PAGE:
To evaluate the relationships between plasma malondialdehyde (MDA) level and ARMS2 variants and phenotypes in patients with polypoidal choroidal vasculopathy (PCV) and neovascular age-related macular degeneration (nAMD).
This study is a retrospective case–control study. Plasma MDA was measured in 84 controls, 62 patients with PCV, and 42 patients with nAMD. Participants were genotyped for ARMS2 polymorphism. Phenotypes including bilaterality and greatest linear dimension based on fluorescein angiography (FA-GLD) and indocyanine green angiography (ICGA-GLD), were evaluated.
Plasma MDA in the PCV and nAMD groups was higher than in the control group (P < 0.001, respectively). For ARMS2 variants, plasma MDA of homozygous high-risk genotype (TT) was higher than that of homozygous low-risk genotype (GG) in all groups (P < 0.001, respectively). Plasma MDA was higher in homozygous high-risk genotype than in heterozygous genotype in the control, PCV, and nAMD groups (P = 0.021, 0.002, and 0.004, respectively). In the nAMD group, there was a correlation between plasma MDA and both FA-GLD (r = 0.418, P = 0.006) and ICGA-GLD (r = 0.329, P = 0.033). There was a difference in plasma MDA between patients with unilateral and bilateral lesions in both PCV and nAMD (P = 0.017 and 0.019, respectively).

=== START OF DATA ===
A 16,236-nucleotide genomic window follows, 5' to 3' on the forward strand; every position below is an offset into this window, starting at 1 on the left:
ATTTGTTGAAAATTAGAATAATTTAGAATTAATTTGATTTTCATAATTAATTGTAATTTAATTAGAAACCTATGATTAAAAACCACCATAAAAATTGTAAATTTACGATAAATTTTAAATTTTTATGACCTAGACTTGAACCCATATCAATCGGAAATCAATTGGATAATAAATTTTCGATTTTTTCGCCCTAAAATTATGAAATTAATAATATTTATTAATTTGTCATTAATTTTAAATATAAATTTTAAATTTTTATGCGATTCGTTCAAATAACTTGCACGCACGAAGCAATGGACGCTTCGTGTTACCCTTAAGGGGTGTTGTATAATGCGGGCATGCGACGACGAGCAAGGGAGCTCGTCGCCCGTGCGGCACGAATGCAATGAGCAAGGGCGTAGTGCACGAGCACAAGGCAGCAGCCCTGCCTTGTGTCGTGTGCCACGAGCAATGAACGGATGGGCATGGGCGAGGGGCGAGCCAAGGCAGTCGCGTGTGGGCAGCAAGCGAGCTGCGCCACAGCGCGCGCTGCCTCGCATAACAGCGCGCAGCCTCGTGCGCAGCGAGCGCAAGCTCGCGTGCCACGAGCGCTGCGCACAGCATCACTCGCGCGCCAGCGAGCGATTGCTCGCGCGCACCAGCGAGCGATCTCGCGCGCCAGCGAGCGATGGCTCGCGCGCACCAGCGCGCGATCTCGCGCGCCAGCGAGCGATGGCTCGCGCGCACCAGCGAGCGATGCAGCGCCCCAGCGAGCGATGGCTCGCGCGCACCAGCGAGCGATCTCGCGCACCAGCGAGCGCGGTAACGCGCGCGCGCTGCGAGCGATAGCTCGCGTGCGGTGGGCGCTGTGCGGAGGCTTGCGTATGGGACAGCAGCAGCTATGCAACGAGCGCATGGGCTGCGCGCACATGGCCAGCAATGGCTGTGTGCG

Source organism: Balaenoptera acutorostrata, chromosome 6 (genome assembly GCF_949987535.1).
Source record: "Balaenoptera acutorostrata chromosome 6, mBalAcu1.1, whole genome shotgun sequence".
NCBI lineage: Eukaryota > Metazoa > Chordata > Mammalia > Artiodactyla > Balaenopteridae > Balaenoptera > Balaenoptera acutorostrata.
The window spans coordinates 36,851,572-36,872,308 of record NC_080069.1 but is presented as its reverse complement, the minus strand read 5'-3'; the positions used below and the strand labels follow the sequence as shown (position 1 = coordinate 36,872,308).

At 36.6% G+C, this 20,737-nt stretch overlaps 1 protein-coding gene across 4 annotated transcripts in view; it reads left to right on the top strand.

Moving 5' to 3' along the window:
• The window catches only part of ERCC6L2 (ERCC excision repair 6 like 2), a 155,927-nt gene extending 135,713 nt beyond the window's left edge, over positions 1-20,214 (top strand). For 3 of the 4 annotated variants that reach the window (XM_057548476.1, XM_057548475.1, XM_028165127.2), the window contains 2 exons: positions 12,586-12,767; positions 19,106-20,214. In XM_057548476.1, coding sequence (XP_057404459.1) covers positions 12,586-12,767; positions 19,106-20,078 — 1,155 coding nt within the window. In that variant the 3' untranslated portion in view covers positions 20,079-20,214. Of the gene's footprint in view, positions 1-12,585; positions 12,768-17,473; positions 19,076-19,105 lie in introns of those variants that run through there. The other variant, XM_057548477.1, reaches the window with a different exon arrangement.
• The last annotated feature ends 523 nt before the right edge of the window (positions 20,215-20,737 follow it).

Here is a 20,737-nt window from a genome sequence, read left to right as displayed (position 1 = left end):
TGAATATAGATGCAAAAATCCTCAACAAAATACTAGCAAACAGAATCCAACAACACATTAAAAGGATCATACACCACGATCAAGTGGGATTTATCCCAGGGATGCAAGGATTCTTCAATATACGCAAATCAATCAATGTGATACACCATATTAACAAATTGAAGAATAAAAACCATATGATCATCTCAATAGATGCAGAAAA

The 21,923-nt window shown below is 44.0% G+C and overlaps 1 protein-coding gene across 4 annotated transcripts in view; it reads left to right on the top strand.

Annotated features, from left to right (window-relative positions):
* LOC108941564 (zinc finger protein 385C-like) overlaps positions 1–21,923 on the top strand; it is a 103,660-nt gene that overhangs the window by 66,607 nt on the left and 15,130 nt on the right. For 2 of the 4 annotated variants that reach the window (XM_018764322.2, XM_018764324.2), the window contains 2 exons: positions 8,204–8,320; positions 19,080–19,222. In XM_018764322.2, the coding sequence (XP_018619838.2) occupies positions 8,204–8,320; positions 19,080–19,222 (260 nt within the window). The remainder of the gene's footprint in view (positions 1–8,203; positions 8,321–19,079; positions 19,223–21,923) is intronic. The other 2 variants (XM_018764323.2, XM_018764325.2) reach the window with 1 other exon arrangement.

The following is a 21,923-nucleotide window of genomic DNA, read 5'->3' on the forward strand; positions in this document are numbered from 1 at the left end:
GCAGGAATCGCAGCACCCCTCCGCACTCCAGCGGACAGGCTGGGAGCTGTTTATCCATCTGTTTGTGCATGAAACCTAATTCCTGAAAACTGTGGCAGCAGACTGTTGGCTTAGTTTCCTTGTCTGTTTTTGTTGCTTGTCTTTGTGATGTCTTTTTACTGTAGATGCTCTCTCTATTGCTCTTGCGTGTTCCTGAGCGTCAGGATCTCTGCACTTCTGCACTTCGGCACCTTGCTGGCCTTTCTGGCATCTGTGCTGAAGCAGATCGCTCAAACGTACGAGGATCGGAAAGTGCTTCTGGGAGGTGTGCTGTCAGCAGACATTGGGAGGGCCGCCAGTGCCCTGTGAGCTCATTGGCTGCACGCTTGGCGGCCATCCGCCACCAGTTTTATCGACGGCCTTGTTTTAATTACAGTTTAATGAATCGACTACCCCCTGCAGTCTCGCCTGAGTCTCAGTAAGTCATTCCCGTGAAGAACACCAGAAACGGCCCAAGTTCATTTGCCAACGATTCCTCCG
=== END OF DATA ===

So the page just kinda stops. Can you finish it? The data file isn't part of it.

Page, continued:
This study revealed significant relationships between the plasma MDA level and ARMS2 variants and phenotypes in PCV and nAMD.
This study revealed significant relationships between plasma malondialdehyde level and ARMS2 variants and phenotypes in polypoidal choroidal vasculopathy and age-related macular degeneration. These data could be added to the evidence linking oxidative stress to genotypic variants in polypoidal choroidal vasculopathy and neovascular age-related macular degeneration, and suggest a potential relationship between oxidative stress and phenotypes.
Department of Ophthalmology, School of Medicine, Kyungpook National University, Daegu, South Korea.
Reprint requests: Dong Ho Park, MD, Department of Ophthalmology, School of Medicine, Kyungpook National University, #50 Samduk-dong-2-ga, Jung-gu, Daegu 700-721, South Korea; e-mail: firstname.lastname@example.org
Supported by the Basic Science Research Program through the National Research Foundation of Korea (NRF) funded by the Ministry of Education, Science and Technology (2012004585) and by the Korea Health Technology R&D Project, Ministry of Health & Welfare, Republic of Korea (A111345).
None of the authors have any conflicting interests to disclose.